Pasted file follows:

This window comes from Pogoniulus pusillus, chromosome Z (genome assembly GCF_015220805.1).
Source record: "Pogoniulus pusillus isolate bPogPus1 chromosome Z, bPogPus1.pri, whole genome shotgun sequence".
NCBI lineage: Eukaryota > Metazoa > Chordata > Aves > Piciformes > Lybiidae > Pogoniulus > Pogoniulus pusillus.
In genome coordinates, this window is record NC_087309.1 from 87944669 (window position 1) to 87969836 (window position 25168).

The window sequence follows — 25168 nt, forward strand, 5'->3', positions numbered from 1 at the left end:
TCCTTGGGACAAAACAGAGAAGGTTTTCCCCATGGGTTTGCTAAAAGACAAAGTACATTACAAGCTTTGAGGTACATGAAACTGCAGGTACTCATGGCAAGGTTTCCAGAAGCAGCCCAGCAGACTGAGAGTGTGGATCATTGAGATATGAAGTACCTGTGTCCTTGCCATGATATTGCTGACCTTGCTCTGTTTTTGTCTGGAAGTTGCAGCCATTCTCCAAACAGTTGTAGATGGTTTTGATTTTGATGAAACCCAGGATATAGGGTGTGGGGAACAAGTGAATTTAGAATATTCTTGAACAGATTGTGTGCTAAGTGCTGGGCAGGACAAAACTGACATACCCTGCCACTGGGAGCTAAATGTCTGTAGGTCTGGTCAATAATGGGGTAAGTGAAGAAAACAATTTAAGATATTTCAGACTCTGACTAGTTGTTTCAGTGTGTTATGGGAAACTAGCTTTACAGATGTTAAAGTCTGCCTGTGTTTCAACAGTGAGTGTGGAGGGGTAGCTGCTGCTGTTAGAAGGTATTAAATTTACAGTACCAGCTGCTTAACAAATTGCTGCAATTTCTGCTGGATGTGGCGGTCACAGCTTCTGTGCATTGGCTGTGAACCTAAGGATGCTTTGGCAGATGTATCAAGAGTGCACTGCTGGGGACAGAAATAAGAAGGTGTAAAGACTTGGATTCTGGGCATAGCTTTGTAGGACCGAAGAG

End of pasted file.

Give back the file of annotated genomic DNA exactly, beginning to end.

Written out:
This window comes from Pogoniulus pusillus, chromosome Z (genome assembly GCF_015220805.1).
Source record: "Pogoniulus pusillus isolate bPogPus1 chromosome Z, bPogPus1.pri, whole genome shotgun sequence".
NCBI lineage: Eukaryota > Metazoa > Chordata > Aves > Piciformes > Lybiidae > Pogoniulus > Pogoniulus pusillus.
In genome coordinates, this window is record NC_087309.1 from 87944669 (window position 1) to 87969836 (window position 25168).

The window sequence follows — 25168 nt, forward strand, 5'->3', positions numbered from 1 at the left end:
TCCTTGGGACAAAACAGAGAAGGTTTTCCCCATGGGTTTGCTAAAAGACAAAGTACATTACAAGCTTTGAGGTACATGAAACTGCAGGTACTCATGGCAAGGTTTCCAGAAGCAGCCCAGCAGACTGAGAGTGTGGATCATTGAGATATGAAGTACCTGTGTCCTTGCCATGATATTGCTGACCTTGCTCTGTTTTTGTCTGGAAGTTGCAGCCATTCTCCAAACAGTTGTAGATGGTTTTGATTTTGATGAAACCCAGGATATAGGGTGTGGGGAACAAGTGAATTTAGAATATTCTTGAACAGATTGTGTGCTAAGTGCTGGGCAGGACAAAACTGACATACCCTGCCACTGGGAGCTAAATGTCTGTAGGTCTGGTCAATAATGGGGTAAGTGAAGAAAACAATTTAAGATATTTCAGACTCTGACTAGTTGTTTCAGTGTGTTATGGGAAACTAGCTTTACAGATGTTAAAGTCTGCCTGTGTTTCAACAGTGAGTGTGGAGGGGTAGCTGCTGCTGTTAGAAGGTATTAAATTTACAGTACCAGCTGCTTAACAAATTGCTGCAATTTCTGCTGGATGTGGCGGTCACAGCTTCTGTGCATTGGCTGTGAACCTAAGGATGCTTTGGCAGATGTATCAAGAGTGCACTGCTGGGGACAGAAATAAGAAGGTGTAAAGACTTGGATTCTGGGCATAGCTTTGTAGGACCGAAGAG